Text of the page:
More on Christianity post-Bar Kokhba

Dr. Schiffman has responded to my post that was sort of a response to his first one. He concludes,

As long as believers in Jesus were a Jewish group, the rabbis maintained an ambivalent attitude toward them. But as soon as the majority of Christians were Gentiles who had not converted to Judaism, they were no longer a sect but a separate religion.

I have no issue with this. I think, however, that early Christians saw themselves as, for a lack of a better conceptual term, better Jews. The Rabbis no doubt did exclude the Gentile-sect of Judaism; however, the early sect, even post-Bar Kokhba, most likely still viewed themselves as Jews, or rather, still in the Jewish religion. Matthew’s Gospel, after all, is about continuity between Jewish-Christians and Jewish-non-Christians after the destruction of the Temple. I would argue that Ephesians is an argument to Jewish-Christians from Jewish-Christians to include more Gentiles into the community after the destruction of the Temple.

I’ve maintained that 2 Peter is best dated to the early to mid-second century given the closeness 2 Peter 1.15 and Irenaeus’ description of Peter and Paul’s death. Note that in this letter, the same letter mentioning Peter’s “soon” death, Paul is likewise mentioned indicating how successful these two had become as identifiers of the new sect. I have to wonder what a reading of 2 Peter as a reaction against the religious aftermath of the Bar Kokbha revolt would reveal. Clearly, the author here is railing against false teachers who deny the Gospels, Jesus as Messiah, and I would also argue against Peter but so too, and more importantly, against Paul who would have been read as a diatribe against (an)Judaism. I believe we can see this in 2 Peter 2 when the author picks up some of the similar, albeit less eloquent, arguments from Galatians. I think reading 2 Peter post-Bar Kokhba not only fits the time frame but will yield textual evidence to the expected response (from (an)Christians) from Dr. Schiffman’s view.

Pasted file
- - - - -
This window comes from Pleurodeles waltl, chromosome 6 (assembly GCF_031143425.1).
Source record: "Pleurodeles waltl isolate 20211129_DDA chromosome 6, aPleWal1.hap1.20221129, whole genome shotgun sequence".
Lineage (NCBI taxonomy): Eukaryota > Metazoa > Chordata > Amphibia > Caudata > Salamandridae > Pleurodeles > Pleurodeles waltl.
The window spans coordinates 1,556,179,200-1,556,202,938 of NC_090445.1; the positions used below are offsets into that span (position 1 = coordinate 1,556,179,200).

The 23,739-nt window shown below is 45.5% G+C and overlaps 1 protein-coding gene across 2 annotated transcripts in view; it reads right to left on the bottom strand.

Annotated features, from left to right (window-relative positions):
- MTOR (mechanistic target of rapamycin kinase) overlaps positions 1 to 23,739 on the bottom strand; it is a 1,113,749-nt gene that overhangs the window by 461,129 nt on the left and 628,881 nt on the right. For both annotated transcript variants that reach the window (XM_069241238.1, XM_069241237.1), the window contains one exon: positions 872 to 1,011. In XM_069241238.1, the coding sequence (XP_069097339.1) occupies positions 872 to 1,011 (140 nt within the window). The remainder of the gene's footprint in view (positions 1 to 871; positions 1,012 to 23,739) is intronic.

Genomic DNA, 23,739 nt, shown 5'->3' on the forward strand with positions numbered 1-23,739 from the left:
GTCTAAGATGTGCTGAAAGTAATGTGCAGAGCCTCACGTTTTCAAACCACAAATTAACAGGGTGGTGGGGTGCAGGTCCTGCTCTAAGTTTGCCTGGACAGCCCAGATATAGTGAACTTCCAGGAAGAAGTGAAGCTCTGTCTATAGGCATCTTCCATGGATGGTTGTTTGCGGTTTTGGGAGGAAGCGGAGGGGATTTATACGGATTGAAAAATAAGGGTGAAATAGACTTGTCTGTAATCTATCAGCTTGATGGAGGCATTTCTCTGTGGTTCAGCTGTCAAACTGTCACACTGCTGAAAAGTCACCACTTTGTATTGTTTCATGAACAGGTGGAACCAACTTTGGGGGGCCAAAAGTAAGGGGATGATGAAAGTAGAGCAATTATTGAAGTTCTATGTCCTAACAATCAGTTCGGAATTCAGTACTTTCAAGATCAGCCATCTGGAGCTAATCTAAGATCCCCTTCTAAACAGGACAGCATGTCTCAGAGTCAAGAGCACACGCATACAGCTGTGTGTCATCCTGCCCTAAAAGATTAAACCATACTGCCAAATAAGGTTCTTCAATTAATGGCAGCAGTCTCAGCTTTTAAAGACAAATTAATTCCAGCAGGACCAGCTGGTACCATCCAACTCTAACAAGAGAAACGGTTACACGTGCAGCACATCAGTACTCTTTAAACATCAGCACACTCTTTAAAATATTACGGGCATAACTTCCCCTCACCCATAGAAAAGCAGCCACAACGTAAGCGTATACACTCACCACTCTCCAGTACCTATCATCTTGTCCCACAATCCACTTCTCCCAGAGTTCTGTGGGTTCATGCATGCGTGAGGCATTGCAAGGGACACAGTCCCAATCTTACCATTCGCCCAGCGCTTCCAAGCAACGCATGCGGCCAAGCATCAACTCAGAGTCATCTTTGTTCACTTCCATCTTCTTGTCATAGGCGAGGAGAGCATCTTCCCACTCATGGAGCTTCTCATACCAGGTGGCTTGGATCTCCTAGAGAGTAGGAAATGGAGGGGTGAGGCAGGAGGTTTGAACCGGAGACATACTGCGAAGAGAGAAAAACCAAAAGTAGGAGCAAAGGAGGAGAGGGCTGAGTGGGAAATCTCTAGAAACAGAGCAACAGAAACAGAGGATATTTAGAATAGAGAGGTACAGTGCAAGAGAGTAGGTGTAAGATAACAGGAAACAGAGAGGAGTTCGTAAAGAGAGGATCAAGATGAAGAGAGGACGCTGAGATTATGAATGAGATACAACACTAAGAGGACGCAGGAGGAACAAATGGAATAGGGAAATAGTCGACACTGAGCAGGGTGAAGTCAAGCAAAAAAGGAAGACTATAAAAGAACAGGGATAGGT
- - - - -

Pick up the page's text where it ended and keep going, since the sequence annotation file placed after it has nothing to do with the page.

I do think that the revolt in the 130’s caused a major separation. Dr. Schiffman’s statement recording the end of the Jerusalem Jewish-Christian church is something of a recorded event and would explain many things.

As a side note, my recent paper at SBL has been proven well by this series of exchanges, to which I am grateful to Dr. Schiffman.

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